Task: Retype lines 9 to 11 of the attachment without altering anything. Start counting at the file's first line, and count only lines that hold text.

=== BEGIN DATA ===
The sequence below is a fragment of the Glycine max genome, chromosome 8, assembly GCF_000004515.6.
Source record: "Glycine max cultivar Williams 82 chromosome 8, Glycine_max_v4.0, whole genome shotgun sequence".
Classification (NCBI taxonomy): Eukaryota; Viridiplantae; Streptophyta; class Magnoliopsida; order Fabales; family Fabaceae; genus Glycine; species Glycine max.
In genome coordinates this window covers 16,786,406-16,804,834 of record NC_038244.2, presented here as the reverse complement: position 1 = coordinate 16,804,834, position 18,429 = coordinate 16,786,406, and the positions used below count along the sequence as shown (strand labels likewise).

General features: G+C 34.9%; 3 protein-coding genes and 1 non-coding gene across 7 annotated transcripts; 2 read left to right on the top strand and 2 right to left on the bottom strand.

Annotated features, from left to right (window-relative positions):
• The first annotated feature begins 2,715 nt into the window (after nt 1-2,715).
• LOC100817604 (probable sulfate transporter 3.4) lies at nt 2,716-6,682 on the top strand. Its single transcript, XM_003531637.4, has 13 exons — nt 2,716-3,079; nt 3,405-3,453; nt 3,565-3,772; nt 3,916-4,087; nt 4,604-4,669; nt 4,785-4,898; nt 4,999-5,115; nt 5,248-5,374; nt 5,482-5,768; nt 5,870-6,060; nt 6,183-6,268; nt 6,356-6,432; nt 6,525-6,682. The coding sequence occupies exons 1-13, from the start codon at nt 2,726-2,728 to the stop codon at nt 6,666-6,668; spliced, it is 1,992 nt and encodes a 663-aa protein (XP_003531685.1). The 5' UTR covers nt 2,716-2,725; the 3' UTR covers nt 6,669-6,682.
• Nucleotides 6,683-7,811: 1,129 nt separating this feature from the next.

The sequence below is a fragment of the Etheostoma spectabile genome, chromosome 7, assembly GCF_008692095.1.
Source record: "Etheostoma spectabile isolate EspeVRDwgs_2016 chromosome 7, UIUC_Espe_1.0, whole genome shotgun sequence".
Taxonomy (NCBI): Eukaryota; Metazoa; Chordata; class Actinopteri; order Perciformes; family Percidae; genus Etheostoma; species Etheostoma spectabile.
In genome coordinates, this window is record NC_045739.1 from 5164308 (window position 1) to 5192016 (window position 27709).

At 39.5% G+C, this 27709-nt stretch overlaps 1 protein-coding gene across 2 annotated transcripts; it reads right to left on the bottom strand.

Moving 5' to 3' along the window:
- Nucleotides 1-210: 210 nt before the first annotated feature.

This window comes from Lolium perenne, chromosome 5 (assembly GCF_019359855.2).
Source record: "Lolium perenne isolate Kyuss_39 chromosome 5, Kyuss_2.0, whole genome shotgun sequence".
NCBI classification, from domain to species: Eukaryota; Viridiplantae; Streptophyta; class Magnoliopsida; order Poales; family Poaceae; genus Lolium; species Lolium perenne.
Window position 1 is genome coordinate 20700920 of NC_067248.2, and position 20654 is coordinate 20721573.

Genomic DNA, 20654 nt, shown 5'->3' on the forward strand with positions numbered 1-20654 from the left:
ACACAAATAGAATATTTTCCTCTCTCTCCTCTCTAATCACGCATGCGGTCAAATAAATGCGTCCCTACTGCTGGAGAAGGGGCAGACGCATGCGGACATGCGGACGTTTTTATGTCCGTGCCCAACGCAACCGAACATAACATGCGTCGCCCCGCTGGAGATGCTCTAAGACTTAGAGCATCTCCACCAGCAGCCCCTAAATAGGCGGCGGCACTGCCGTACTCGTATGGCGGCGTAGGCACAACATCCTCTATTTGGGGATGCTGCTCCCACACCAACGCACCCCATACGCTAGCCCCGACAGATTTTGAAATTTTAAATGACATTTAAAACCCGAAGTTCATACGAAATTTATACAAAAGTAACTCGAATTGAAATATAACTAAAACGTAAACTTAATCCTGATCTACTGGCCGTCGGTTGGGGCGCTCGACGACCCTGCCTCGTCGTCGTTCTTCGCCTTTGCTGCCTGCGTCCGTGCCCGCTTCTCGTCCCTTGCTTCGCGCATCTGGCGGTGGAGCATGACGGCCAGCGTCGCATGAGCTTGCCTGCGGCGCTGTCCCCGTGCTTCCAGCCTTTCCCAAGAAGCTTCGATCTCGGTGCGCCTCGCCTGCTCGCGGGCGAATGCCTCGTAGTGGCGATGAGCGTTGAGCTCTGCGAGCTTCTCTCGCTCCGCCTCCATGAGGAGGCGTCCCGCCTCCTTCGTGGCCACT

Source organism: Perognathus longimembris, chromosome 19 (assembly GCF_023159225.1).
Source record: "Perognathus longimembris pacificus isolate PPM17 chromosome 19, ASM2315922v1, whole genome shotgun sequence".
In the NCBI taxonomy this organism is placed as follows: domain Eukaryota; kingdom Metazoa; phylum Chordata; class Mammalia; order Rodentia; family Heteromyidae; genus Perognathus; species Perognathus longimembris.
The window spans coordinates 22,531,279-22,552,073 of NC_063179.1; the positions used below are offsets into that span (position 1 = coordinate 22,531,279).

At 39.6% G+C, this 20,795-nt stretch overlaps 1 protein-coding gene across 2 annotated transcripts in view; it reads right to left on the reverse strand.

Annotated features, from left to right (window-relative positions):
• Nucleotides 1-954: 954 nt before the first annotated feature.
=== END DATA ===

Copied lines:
• Nucleotides 6,683-7,811: 1,129 nt separating this feature from the next.

The sequence below is a fragment of the Etheostoma spectabile genome, chromosome 7, assembly GCF_008692095.1.
Source record: "Etheostoma spectabile isolate EspeVRDwgs_2016 chromosome 7, UIUC_Espe_1.0, whole genome shotgun sequence".